NZ Post invests $200m to lift capacity
New Zealand Post has opened a new depot in Wellington to meet growing demand.
Chief executive David Walsh said the super-sized depot would use state-of-the art technology to scan and sort parcels fast.
A surge in people shopping online during Covid-19 meant a spike in demand for courier services, he said, and although it had dropped off a little as the country opened back up, it was still higher than predicted this year.
Walsh said the company was investing more than $200 million to increase its nationwide parcel processing capacity to 190 million parcels each year by 2033.
"We're growing from two automated sorting centres in Auckland and Christchurch, up to 11 of varying sizes across the country, if parcel volumes continue to grow," he said.
The new depot's manager Shirley Povey said it would have a processing floor larger than 10,000 square metres - bigger than a rugby field, or eight Olympic swimming pools - to process up to 11,000 parcels per hour.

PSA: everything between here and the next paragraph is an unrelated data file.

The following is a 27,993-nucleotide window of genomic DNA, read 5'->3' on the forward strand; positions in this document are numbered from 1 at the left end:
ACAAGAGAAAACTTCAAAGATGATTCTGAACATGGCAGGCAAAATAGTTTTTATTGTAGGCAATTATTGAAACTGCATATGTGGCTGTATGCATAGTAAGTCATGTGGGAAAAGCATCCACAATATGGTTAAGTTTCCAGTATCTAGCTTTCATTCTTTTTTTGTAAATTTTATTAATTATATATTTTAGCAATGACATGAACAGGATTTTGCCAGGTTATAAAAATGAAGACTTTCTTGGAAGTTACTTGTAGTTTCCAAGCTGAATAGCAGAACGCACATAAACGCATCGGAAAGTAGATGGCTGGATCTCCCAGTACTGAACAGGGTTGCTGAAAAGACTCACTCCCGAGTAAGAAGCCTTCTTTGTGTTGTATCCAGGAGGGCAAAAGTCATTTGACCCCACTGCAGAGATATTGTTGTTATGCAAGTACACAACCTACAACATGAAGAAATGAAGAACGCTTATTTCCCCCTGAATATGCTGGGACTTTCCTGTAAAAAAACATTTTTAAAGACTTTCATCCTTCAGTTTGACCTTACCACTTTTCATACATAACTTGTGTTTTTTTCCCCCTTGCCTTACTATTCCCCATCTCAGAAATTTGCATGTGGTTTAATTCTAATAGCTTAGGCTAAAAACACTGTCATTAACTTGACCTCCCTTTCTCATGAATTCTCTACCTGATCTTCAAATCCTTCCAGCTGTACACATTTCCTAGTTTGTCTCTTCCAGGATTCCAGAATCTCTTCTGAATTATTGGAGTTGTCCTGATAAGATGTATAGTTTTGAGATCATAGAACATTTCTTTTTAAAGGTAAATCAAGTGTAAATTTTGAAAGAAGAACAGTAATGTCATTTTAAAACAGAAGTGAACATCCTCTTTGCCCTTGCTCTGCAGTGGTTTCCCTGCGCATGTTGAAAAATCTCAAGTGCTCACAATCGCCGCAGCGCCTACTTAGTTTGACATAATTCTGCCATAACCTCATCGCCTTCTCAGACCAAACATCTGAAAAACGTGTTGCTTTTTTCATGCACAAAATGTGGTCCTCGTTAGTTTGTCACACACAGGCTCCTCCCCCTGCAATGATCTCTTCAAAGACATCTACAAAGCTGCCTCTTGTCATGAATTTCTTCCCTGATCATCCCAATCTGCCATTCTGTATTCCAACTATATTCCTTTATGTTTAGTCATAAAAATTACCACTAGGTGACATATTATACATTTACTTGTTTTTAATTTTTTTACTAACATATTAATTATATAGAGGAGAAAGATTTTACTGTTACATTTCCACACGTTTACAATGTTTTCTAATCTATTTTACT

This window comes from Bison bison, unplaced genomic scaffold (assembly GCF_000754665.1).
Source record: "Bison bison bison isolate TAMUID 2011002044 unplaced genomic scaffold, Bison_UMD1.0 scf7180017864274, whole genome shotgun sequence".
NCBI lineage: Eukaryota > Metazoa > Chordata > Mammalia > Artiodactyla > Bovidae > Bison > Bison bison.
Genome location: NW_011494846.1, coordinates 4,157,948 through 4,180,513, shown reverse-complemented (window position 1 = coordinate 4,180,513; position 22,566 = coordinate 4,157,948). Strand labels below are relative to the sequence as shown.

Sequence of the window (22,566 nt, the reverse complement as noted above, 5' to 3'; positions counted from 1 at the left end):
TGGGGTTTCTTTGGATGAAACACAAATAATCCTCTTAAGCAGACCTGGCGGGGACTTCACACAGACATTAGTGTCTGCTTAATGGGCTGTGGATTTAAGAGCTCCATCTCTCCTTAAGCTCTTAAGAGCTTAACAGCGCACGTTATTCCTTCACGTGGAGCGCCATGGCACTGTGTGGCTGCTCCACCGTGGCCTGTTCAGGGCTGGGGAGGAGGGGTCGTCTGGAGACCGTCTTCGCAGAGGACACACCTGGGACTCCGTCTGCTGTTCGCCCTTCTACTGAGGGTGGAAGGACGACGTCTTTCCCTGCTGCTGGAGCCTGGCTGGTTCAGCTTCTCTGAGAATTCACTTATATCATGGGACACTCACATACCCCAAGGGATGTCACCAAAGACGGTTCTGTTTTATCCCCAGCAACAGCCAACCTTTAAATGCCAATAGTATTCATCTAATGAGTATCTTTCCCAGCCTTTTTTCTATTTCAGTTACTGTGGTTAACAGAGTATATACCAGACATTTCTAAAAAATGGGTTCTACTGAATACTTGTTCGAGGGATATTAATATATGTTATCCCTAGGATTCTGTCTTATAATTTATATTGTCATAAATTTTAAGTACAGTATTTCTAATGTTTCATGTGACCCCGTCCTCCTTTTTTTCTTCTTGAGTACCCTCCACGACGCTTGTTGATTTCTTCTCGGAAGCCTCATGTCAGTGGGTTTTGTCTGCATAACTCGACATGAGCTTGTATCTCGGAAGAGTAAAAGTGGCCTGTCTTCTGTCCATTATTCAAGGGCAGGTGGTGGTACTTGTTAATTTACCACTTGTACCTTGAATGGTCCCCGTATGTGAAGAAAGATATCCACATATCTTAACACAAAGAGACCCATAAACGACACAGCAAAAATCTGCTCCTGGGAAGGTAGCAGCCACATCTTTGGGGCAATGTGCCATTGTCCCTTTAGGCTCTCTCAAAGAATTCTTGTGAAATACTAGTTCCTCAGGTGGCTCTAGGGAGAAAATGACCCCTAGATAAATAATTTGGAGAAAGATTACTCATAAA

Parcels would be sorted with a new automated system, with parcels automatically sent to different chutes ready for couriers to pick up, Povey said.
"Our new optical character recognition technology will read labels, including handwriting, to extract the information it needs to then talk to the sorter to send parcels down the right chute.
"At the moment this is done manually through video coding," Povey said.
The new scanning and sorting technology, designed and produced in partnership with Daifuku Oceania, would allow for better tracking of parcels, too, she said.
Should the system shut down for any reason, they would return to a manual sorting method until it could be fixed, she said.
Building materials and appliances at the new depot were selected with sustainability in mind.
Povey said the warehouse was thermally-insulated, with on-site stormwater ponds and rainwater harvesting, biodegradable carpet tiles and electrical appliances with a minimum four-star energy rating.
Main image (RNZ): Parcels will be sorted with a new automated system, with parcels automatically sent to different chutes ready for couriers to pick up.